Another important factor to consider when evaluating the growth of these technologies is their potential. The COVID-19 crisis has revealed to the world the scalable applications of this technology: prototyping and mass production. With the surge of Supply Chain 4.0, it is more evident than ever of the profound impact this technology could have on the lives of thousands. Now, more than ever, it is necessary to be aware of the impact of certain emerging technologies and exploit their means to a global advantage. While It is important to keep in mind the percentage of the population whose livelihood depends on certain production facilities in implementing this technology, it is a paradigm shift that requires common cooperation between skilled and unskilled labourers towards a more efficient production future. While this technology is highly efficient and beneficial, the humane price tag it comes with may be hard to overlook. This often results in an ethical dilemma for MNCs - replacing their staff with machines, while costly, will often increase production, productivity and bring down manufacturing costs - however, these daily wage workers, slowly going out of business, often even without a basic severance package and little to no investments, living hand to mouth, are often unemployed and unable to sustain themselves and their families. Companies need to exercise jurisdiction in their ways

Another profound impact of this technology is the societal shift that will accompany it; the rise of these technologies cause them to have the ability to centralize production along with the inventory. By doing so, these devices have the ability to displace the economy of cities and even countries; rather than being centralised and held at one building, information can now be accessed through secure networks, stored on servers and decentralise the process of data retrieval and input. In the process, entire industries will fall victim to the corporation-driven production that controls supply. Amidst all this speculation, we find not only possible avenues for this technology to run rampant if not kept in check but also the global influence this technology could pose for several industries.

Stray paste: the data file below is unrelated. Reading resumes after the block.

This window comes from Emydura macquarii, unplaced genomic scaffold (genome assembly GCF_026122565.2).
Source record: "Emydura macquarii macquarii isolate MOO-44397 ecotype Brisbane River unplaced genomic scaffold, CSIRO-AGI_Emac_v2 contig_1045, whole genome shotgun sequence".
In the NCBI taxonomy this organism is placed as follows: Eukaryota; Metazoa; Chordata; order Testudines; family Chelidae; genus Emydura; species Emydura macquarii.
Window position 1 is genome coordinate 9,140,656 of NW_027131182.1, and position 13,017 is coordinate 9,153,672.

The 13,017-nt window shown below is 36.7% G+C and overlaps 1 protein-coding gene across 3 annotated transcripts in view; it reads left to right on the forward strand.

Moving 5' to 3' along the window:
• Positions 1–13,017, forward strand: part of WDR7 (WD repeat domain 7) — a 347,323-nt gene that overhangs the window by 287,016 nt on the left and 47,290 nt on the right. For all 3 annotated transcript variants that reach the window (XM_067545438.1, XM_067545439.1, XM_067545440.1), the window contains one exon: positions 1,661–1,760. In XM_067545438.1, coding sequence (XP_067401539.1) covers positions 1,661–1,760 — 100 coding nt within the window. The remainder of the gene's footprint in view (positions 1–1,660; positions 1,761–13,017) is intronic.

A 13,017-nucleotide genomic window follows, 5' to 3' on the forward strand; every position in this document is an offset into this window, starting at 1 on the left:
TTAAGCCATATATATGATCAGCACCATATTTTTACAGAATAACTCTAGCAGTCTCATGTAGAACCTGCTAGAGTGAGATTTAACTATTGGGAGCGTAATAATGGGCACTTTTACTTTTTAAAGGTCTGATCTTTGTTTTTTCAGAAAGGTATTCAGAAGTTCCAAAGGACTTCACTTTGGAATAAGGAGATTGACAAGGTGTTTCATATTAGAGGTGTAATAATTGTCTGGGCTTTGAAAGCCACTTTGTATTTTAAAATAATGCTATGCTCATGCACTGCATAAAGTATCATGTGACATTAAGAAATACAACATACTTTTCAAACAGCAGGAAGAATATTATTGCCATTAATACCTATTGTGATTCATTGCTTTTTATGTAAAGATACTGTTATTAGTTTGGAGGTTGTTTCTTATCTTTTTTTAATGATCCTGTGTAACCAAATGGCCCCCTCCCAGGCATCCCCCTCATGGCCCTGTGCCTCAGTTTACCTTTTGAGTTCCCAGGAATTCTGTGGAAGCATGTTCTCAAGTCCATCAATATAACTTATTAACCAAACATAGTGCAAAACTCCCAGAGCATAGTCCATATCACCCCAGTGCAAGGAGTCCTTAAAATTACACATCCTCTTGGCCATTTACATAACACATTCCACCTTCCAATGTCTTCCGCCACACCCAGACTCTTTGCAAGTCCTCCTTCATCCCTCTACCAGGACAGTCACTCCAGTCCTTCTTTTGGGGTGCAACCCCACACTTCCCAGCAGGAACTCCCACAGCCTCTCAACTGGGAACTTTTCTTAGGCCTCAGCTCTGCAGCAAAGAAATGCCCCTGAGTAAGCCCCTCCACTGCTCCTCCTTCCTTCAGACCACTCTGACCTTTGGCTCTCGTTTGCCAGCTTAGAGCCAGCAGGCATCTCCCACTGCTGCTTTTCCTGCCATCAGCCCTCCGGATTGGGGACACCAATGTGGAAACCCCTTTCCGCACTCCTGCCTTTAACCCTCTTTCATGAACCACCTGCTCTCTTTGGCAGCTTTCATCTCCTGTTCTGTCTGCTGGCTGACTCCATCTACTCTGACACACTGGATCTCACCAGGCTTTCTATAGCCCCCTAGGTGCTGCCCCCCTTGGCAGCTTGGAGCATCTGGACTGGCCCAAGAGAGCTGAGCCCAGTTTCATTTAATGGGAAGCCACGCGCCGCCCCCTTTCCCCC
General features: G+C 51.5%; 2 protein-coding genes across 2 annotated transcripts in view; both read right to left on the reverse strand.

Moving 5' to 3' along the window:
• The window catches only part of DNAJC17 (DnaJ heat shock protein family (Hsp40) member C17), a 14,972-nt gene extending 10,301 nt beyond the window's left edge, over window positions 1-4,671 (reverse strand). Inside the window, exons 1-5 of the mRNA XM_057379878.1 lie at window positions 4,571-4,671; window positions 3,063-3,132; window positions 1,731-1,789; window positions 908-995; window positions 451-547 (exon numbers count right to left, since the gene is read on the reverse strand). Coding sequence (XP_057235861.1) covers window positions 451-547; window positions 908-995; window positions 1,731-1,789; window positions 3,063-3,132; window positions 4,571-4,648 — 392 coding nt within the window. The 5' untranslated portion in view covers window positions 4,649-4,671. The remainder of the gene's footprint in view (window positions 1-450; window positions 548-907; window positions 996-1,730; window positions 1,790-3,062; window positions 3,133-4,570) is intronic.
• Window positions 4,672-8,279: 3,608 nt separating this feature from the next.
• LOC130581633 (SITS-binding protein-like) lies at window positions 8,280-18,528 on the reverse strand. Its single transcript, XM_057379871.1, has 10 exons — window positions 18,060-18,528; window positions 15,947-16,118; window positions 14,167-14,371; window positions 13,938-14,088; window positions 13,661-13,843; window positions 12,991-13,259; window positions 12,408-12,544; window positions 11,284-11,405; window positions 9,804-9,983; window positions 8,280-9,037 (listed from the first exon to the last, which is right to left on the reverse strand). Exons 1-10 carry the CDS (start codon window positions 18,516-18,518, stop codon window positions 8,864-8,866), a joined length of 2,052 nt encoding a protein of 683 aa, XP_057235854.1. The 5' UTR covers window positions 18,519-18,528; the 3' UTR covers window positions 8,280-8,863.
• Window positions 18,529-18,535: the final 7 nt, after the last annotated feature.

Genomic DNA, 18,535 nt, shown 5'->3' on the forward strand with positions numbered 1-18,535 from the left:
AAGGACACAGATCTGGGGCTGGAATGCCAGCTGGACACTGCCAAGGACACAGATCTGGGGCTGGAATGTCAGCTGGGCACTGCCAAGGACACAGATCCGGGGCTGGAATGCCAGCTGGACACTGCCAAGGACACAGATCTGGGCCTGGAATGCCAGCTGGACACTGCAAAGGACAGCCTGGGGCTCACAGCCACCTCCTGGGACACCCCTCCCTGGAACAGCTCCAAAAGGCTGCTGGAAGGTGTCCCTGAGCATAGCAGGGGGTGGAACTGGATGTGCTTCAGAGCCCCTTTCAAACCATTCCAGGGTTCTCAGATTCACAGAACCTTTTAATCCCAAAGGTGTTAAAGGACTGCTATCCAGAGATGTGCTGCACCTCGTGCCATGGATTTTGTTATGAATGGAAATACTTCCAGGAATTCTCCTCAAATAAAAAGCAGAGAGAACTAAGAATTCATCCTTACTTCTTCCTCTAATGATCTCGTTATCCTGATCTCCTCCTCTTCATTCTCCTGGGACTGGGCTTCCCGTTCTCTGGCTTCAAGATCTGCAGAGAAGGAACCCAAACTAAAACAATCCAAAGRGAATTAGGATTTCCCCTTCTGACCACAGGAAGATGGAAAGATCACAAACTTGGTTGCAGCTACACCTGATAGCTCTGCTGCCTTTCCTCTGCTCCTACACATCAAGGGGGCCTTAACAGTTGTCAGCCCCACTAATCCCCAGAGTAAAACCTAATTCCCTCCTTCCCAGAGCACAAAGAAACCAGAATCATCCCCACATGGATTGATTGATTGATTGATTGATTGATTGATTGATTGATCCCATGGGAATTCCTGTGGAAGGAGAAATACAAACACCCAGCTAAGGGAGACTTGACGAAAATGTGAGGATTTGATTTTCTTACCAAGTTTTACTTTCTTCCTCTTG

Thus, while evaluating these technologies and even the industries, maintaining awareness, but also honing in on the ability to adapt might prove useful to numerous individuals. One cannot predict the impact these devices may have, but our anticipation for their arrival might drive many sectors of society to find specializations that not only progress humanity as a whole but enable the arrival of modern technology without posing a great risk to the economies of the world. It is the fourth industrial revolution that brings with it economic prosperity and a sci-fi-like curiosity, the social impact needs to be carefully considered before the decisions are made, and choices implemented so as to ensure the least disruption to human lives. Or not, a revolution entails radical change. The fate of this revolution lies in the hands of the MNCs and their worker unions, for now at least.

By: Rahul Kurien and Soorya Balasubramanian